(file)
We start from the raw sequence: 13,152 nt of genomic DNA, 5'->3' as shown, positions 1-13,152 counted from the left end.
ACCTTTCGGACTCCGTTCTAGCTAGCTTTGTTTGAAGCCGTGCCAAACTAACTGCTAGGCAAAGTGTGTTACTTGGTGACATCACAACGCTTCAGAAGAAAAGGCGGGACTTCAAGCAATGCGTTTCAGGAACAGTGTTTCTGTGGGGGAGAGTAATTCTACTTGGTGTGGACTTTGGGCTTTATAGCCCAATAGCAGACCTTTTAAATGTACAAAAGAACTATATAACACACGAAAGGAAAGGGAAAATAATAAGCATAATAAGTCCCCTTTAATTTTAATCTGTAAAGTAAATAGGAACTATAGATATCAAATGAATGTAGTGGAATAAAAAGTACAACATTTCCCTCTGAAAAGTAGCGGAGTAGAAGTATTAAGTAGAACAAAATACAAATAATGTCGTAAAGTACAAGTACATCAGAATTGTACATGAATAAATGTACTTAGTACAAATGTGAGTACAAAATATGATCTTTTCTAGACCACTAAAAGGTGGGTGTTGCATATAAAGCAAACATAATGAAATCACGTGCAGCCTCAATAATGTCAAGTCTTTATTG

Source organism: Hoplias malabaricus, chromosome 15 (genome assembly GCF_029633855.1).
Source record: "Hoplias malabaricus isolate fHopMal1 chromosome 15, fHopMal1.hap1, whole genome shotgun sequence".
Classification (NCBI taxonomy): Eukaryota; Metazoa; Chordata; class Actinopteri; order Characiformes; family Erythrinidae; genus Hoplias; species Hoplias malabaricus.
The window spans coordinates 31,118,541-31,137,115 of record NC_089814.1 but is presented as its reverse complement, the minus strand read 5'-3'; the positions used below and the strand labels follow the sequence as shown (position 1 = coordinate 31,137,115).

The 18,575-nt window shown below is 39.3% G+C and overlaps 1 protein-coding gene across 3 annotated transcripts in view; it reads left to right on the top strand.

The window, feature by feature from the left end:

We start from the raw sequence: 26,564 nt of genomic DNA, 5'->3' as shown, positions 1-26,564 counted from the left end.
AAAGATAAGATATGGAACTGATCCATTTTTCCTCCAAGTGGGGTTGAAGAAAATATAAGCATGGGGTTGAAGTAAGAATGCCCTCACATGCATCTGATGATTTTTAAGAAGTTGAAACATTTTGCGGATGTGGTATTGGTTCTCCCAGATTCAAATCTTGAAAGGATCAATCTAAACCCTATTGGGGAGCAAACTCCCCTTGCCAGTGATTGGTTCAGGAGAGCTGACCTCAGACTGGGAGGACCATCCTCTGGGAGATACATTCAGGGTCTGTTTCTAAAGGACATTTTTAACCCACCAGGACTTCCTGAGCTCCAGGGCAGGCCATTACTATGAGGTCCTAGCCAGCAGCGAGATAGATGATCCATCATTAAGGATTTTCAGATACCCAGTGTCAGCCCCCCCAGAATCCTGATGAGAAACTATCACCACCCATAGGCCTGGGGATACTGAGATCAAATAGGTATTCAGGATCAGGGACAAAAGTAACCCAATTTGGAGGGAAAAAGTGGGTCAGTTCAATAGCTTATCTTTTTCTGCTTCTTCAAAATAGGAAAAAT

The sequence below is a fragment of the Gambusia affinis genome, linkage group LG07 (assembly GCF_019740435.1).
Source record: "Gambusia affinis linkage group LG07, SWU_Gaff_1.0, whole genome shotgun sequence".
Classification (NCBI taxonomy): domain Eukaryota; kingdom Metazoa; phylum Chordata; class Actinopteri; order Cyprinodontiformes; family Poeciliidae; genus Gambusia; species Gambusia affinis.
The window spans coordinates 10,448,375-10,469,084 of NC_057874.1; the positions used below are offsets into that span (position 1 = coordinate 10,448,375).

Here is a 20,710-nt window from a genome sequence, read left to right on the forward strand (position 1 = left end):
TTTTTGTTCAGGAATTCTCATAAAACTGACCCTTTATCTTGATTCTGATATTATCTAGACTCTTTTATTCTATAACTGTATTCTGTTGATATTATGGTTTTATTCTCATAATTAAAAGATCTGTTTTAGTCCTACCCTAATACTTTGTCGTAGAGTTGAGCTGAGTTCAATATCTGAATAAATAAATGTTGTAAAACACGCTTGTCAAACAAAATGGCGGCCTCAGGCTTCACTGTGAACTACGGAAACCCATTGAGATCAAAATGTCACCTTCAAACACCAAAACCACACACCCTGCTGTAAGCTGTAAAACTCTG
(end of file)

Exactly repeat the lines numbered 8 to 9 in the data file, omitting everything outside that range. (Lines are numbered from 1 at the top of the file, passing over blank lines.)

The window, feature by feature from the left end:

We start from the raw sequence: 26,564 nt of genomic DNA, 5'->3' as shown, positions 1-26,564 counted from the left end.